Love Is and Why it Matters

What is Love?

A warm, exhilarating, passionate feeling? Make no mistake, love can sometimes be experienced with these emotions. But as anyone who has truly experienced love can tell you, it can also be experienced as sorrow, grief, fear, and pain. Sometimes, love is the hardest in the mundane of seasons - when the thrills of fiery passions subside and the lull of the day-to-day drones on. Love feels very different in this season - it looks like fidelity (faithfulness) with lots of grace. The experience of love includes a spectrum of emotions, but love is not, in and of itself, an emotion.

When people of faith talk about love, they might go to 1 Corinthians 13:4-8

“Love is patient, love is kind. It does not envy, it does not boast, it is not proud.  It does not dishonor others, it is not self-seeking, it is not easily angered, it keeps no record of wrongs.  Love does not delight in evil but rejoices with the truth.  It always protects, always trusts, always hopes, always perseveres. Love never fails. “

Some may quote John 3:16: ”God so loved the world that s/he gave...”

Or  John 15:13 “No greater love than this, a person who lays down their life for their friends.”

Each of these is rich and wonderful, but each describes what love does, not what love is.

I think the distinction is important.

The way we define what ‘love is’ informs and shapes what love does.   

Sometimes, what we generally accept as the loving thing to do (with the best of intentions) can, in fact, be unloving. When we start with what love is, it helps shape the ways we choose to love.  It helps us avoid counterfeit kinds of love, behaviours and ideas that aren’t loving at all.

Examples of counterfeit love might include “I hurt/beat her for her own good.” “Spare the rod, spoil the child.”  Caustic judgment and condemnation under the cover of “Speaking the truth in love.”

For many of us, these are pretty easy to identify, but some are a little more tricky.

Justice can be a form of love ... until the advocacy/expression of that Justice takes the form of anti-love - (retributive) violence (in its many forms). When we act unjust (retributively) in our pursuit of Justice, we are not loving. This is a clue that the value (Justice) has become unanchored from love.   In the Love Milieu, the end never justifies the means.  In the Divine Milieu, Love is both the means and the end.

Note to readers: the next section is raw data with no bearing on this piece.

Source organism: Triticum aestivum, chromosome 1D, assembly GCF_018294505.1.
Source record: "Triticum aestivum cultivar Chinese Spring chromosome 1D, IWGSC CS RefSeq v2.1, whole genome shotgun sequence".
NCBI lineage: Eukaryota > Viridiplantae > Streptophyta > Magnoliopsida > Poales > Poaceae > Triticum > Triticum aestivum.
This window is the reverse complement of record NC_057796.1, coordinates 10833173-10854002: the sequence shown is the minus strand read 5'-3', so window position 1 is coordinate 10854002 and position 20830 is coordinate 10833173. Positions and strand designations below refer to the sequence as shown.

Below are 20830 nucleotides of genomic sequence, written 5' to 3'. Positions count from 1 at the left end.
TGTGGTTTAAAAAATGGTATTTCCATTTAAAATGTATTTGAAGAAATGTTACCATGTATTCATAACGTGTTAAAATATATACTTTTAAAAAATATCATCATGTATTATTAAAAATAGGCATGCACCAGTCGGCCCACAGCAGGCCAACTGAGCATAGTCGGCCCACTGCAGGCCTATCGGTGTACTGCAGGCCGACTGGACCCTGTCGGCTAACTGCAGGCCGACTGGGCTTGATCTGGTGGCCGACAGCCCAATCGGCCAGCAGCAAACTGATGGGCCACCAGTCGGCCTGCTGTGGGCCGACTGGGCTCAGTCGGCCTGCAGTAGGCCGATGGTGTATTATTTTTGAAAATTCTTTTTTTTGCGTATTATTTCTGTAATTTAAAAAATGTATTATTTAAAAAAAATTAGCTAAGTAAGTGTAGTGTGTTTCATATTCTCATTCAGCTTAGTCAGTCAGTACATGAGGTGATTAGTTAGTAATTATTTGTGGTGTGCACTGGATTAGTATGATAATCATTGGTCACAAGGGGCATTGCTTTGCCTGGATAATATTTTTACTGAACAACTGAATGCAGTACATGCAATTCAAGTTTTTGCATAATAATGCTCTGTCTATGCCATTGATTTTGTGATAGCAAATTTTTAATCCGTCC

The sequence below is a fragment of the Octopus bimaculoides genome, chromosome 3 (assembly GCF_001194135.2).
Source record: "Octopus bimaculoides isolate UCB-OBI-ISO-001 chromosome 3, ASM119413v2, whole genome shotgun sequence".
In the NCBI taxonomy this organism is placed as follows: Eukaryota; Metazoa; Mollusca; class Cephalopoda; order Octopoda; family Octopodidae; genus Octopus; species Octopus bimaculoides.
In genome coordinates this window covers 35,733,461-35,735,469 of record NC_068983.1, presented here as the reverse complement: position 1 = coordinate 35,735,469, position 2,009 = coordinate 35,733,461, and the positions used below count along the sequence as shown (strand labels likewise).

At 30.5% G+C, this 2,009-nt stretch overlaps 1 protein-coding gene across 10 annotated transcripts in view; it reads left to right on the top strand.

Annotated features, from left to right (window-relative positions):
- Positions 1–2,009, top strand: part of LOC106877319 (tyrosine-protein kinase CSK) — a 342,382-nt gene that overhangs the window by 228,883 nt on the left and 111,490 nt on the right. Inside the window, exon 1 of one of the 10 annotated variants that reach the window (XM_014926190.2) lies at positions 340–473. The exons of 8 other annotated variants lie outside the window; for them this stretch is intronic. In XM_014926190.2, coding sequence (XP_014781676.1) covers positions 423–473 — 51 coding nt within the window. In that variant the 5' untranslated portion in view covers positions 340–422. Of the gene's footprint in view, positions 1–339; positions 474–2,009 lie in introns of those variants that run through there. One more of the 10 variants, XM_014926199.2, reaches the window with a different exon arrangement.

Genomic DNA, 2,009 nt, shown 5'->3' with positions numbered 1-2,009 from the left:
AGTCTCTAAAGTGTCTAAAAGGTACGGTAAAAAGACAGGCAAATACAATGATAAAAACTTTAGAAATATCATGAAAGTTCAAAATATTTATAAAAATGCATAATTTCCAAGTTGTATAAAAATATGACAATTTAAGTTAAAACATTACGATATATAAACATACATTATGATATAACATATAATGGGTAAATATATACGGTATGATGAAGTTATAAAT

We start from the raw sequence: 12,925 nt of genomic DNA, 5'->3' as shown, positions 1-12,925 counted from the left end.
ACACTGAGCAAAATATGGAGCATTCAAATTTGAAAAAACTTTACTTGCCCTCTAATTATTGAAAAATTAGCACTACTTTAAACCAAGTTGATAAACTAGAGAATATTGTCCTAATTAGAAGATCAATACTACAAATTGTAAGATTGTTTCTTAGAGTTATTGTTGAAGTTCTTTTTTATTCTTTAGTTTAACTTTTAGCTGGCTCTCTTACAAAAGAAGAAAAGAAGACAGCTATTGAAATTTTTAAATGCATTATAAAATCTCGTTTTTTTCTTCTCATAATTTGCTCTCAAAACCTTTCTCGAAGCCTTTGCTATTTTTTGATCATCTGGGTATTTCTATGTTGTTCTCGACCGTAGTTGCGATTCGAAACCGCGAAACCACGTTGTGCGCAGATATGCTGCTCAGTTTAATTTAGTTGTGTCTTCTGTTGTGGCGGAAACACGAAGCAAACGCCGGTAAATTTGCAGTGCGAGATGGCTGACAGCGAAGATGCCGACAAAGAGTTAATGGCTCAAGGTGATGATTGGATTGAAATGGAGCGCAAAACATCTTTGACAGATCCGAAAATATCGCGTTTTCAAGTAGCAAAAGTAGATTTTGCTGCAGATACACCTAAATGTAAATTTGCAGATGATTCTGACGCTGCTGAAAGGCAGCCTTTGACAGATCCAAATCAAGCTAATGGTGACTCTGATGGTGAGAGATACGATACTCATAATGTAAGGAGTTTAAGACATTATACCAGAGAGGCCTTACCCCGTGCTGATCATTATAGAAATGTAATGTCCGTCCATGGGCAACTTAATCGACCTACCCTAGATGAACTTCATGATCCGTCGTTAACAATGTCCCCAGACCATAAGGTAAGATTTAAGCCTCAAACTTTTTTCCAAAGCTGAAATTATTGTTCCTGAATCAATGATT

Life is messy. Loving well is hard.  Sometimes, even our best examples of what love does aren’t enough to inform and shape our love in every moment/situation.

  • Is there ever a time when being patient isn’t loving? 
  • Is there ever a time when fighting for the good might be better served by surrender?
  • Is there ever a time when saying No, as hard as it might be, might be the most loving?
  • Is there ever a time when protecting another may not be loving?
  • Is there ever a time when self-love may be a priority for loving well?

One expression of love may not be the appropriate expression of love in all circumstances. My point is love can be expressed in various contextually appropriate ways. A robust definition can help keep us out of the ditches.

Here is Thomas Jay Oord’s definition of love (yes, again ?)

“To love is to act intentionally, in sympathetic response to others (including God), to promote overall well-being."

Love acts. Love has feet.

Love is intentional, on purpose, a choice.

Love is sympathetic/empathetic in response to others.

Love promotes overall well-being.*

- promotes: works to .., champions, contend for 

- Overall: the most possible well-being of all involved, both directly and indirectly. 

- Well-being:  to make beautiful, make whole, harmony, Shalom.  

[* we live and love within contexts.  We don’t control every aspect of the context, we inherit it from past moments (our actions, others' actions and the impact of time itself, law-like regularities, etc.).  To love is to act to maximize the most well-being possible in any given context.]

Learning to love well is really important to me.  I understand this as a journey of Becoming. This definition continues to be invaluable not only in my academic studies but as I navigate the day-to-day of life - with the good, the bad, and the mundane.

Sola Caritas.


Image by Rosy - The world is worth thousands of pictures from Pixabay

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